I also commend the passage and Third Reading of the Bill. Subject to some reservations that the hon. Member for Oxford, East (Mr. Smith) mentioned—not least the absence of any significant progress in designating marine environmental high risk areas—many of the Bill's provisions implement the recommendations of Lord Donaldson's report, "Safer Ships, Cleaner Seas". The report was commissioned following the grounding of the Braer in my constituency in January 1993, and my constituents remain concerned about the absence of salvage tugs, for example. Although many—if not most—of Lord Donaldson's recommendations have been implemented, gaps remain in the area of marine pollution prevention. I am sure that the House will return to those issues regularly.
The Braer incident gave rise to Lord Donaldson's report and to many compensation claims that have been processed by the International Oil Pollution Compensation Fund. Under clause 26 of the Bill, the fund will continue to enjoy the exemptions of the International Organisations Act 1968, although the United Kingdom's membership of the 1971 fund may terminate. I understand that that fund will be superseded by a 1992 fund, which implements British protocols that came into force on 30 May last year—regrettably, too late to increase the amount of compensation available for victims of the Sea Empress or the Braer incidents. As the House is continuing privileges by virtue of that clause, I wish to register the continuing unhappiness and dissatisfaction of many of my constituents at the way in which outstanding claims, still unpaid by the 1971 fund, are being protracted.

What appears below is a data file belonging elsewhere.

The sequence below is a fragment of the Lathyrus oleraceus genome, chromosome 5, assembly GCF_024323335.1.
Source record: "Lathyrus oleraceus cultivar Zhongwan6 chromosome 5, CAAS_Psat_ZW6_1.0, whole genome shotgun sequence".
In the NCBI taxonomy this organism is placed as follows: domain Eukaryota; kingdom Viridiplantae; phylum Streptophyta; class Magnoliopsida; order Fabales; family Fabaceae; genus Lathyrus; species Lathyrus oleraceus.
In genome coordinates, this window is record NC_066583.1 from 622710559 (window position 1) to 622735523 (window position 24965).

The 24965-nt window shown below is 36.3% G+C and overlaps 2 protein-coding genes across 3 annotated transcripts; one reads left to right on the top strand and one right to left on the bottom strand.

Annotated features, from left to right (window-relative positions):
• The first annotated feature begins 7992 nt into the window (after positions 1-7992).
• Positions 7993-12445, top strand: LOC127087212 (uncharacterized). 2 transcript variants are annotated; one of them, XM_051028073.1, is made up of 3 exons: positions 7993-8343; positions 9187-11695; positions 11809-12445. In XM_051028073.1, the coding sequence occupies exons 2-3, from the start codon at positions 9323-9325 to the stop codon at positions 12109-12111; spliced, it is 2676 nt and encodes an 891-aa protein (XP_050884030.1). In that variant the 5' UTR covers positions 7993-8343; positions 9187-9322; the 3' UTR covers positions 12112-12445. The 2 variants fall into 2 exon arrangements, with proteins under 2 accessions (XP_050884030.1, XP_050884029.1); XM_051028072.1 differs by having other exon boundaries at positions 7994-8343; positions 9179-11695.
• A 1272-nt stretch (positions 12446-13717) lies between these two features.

In many cases, the claims and the amounts have been agreed, yet the moratorium means that people cannot be paid. In the past fortnight, one constituent told me that his business was threatened as a result of the delay. Another constituent wrote to me last week to say that she cannot reroof her house as the money has not come through, and her property is deteriorating. The Government believe, as all hon. Members do, that the polluter should pay. Unfortunately, in this case, those who have been polluted are paying the penalty.
While the 1971 IOPCF is operating within its legal rights by enforcing court orders for expenses at interim stages, my experience of the Scottish courts is that that right is not usually exercised. All questions of expenses are usually settled at the end when the case is finally determined. That is proving to be a particular financial burden on many of my constituents. I pay tribute to Viscount Goschen, the Minister for Aviation and Shipping in another place, to his officials and to those at the Scottish Office who have worked co-operatively on those matters. I hope that, when the executive of the 1971 fund meets next month, representatives of Her Majesty's Government will confirm that we intend to continue the privileges, although we may terminate membership of the fund. As we are doing it a favour, the executive might wish to address the continuing concerns of many of my constituents.